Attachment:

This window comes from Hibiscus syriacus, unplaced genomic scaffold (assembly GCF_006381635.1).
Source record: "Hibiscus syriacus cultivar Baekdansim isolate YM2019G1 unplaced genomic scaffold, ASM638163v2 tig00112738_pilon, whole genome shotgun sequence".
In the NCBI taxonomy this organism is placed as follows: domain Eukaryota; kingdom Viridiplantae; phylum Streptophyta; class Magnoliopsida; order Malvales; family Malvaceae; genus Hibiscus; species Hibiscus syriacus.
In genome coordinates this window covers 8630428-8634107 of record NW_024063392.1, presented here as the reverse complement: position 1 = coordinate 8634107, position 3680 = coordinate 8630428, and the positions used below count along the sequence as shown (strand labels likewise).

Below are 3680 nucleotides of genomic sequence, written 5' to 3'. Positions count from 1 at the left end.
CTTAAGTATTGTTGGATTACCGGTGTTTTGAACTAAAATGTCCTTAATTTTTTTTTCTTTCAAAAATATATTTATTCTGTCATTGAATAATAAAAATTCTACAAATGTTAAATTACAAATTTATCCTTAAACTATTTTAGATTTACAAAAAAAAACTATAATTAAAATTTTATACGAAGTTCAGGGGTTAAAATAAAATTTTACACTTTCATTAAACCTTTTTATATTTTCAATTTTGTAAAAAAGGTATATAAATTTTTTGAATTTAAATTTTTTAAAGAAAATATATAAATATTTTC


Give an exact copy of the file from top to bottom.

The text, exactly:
This window comes from Hibiscus syriacus, unplaced genomic scaffold (assembly GCF_006381635.1).
Source record: "Hibiscus syriacus cultivar Baekdansim isolate YM2019G1 unplaced genomic scaffold, ASM638163v2 tig00112738_pilon, whole genome shotgun sequence".
In the NCBI taxonomy this organism is placed as follows: domain Eukaryota; kingdom Viridiplantae; phylum Streptophyta; class Magnoliopsida; order Malvales; family Malvaceae; genus Hibiscus; species Hibiscus syriacus.
In genome coordinates this window covers 8630428-8634107 of record NW_024063392.1, presented here as the reverse complement: position 1 = coordinate 8634107, position 3680 = coordinate 8630428, and the positions used below count along the sequence as shown (strand labels likewise).

Below are 3680 nucleotides of genomic sequence, written 5' to 3'. Positions count from 1 at the left end.
CTTAAGTATTGTTGGATTACCGGTGTTTTGAACTAAAATGTCCTTAATTTTTTTTTCTTTCAAAAATATATTTATTCTGTCATTGAATAATAAAAATTCTACAAATGTTAAATTACAAATTTATCCTTAAACTATTTTAGATTTACAAAAAAAAACTATAATTAAAATTTTATACGAAGTTCAGGGGTTAAAATAAAATTTTACACTTTCATTAAACCTTTTTATATTTTCAATTTTGTAAAAAAGGTATATAAATTTTTTGAATTTAAATTTTTTAAAGAAAATATATAAATATTTTC